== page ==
Silvio Berlusconi has been Italy’s prime minister three times, making him the country’s longest-serving post-war premier. His leadership was undermined by sex scandals, and by the growing Euro zone sovereign debt crisis, and Berlusconi resigned as prime minister in November 2011, but mounted a comeback in late 2012.
Italy braced for market backlash after Silvio Berlusconi pulls plug on government
Reuters in Rome
Italy's economy minister played down the risk that financial markets will punish Italy when they open today, after Silvio Berlusconi pulled his ministers out of the cabinet and provoked a crisis that has increased the risk of early elections.
The centre-right leader's dramatic move effectively brought down the government of Prime Minister Enrico Letta.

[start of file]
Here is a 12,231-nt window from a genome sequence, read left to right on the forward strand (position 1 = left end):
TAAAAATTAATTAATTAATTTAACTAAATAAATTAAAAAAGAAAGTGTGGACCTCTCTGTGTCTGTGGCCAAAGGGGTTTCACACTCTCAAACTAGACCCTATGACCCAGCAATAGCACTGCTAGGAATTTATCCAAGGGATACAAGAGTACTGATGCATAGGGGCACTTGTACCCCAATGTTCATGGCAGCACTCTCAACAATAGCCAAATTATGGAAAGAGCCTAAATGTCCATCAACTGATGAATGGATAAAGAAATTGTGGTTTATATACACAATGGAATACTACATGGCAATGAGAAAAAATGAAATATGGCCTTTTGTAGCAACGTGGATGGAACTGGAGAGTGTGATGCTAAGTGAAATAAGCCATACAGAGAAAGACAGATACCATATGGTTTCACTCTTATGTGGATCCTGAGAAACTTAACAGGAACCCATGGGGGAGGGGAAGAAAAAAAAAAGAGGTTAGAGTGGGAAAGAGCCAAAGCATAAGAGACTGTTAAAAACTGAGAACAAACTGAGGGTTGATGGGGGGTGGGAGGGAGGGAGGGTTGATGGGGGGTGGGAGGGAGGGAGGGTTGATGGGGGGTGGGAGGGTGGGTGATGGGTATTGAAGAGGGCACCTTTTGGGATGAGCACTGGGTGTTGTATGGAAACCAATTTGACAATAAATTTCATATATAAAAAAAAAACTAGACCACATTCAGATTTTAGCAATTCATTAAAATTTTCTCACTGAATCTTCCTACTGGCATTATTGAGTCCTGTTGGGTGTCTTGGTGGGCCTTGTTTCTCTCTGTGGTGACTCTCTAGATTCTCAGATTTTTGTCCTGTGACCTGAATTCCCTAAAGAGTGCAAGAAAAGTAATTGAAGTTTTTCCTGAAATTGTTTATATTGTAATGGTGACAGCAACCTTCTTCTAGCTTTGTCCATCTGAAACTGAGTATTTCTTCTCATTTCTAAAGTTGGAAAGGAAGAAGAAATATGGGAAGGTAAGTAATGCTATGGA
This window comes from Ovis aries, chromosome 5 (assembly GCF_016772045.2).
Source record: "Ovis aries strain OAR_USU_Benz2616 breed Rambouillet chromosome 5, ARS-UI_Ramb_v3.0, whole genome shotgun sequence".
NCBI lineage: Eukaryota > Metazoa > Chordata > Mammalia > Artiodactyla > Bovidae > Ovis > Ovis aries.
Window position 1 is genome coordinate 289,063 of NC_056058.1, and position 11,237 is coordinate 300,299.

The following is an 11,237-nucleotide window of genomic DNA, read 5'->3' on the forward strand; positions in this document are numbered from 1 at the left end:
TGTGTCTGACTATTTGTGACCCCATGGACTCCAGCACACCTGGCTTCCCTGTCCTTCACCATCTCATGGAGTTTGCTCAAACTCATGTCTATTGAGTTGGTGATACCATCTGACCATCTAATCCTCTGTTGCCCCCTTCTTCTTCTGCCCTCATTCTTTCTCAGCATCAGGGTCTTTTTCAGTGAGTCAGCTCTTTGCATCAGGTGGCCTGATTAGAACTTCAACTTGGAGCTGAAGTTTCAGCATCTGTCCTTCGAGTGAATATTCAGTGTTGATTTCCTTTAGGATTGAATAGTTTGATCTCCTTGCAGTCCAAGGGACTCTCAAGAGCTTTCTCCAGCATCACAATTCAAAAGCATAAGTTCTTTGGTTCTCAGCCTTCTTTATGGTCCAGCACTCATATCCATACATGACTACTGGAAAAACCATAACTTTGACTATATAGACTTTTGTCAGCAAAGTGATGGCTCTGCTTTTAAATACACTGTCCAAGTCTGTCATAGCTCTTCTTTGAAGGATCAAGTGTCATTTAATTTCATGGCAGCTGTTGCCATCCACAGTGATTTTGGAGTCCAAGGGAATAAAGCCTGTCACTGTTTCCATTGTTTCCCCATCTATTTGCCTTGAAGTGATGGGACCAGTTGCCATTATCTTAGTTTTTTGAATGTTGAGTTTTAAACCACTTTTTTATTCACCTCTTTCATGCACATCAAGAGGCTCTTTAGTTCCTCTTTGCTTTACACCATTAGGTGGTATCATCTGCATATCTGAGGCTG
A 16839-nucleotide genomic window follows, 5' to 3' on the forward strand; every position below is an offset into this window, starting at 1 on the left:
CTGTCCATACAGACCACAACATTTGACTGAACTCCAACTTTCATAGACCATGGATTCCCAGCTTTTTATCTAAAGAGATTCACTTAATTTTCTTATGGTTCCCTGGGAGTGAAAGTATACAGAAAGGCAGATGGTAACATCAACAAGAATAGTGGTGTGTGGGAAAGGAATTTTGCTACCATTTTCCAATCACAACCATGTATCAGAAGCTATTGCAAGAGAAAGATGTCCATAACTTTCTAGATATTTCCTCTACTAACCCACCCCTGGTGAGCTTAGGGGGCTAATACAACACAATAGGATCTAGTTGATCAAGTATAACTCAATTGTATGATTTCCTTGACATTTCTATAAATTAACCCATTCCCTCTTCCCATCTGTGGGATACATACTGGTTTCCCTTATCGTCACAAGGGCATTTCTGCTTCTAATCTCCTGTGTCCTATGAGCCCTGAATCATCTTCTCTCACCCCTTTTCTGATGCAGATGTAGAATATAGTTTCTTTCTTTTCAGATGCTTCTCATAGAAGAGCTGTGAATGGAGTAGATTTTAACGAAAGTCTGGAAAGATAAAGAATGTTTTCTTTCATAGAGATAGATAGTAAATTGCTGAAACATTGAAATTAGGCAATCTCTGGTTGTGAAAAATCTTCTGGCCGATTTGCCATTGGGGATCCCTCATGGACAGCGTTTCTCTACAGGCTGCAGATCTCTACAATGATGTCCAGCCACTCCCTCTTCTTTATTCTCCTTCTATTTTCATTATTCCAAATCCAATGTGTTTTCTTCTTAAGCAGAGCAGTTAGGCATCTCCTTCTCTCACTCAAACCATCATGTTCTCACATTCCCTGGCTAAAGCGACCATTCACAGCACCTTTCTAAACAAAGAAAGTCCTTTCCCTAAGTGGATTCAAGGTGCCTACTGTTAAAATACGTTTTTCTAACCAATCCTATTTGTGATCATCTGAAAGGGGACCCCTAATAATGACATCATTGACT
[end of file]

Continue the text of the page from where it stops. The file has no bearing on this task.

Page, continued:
"I think the uncertainty connected to the government's instability has been to a large extent already factored in during the last few weeks," Economy Minister Fabrizio Saccomanni told business daily Il Sole 24 Ore.
Letta was due to meet President Giorgio Napolitano yesterday and will address parliament early this week.
Coalition infighting had already thwarted efforts to push through important reforms Italy needs to emerge from a two-year recession. The resignations will delay those reforms even further. Friction between the two sides had been rising for weeks following moves to expel Berlusconi from parliament after his conviction for tax fraud last month.
The political tensions have worried investors, with Italy's borrowing costs hitting a three-month high on Friday.
Saccomanni said markets knew Italy had already got its public finances into line and the economy was improving.
"I hope that this trust [by the markets] will be confirmed," he said.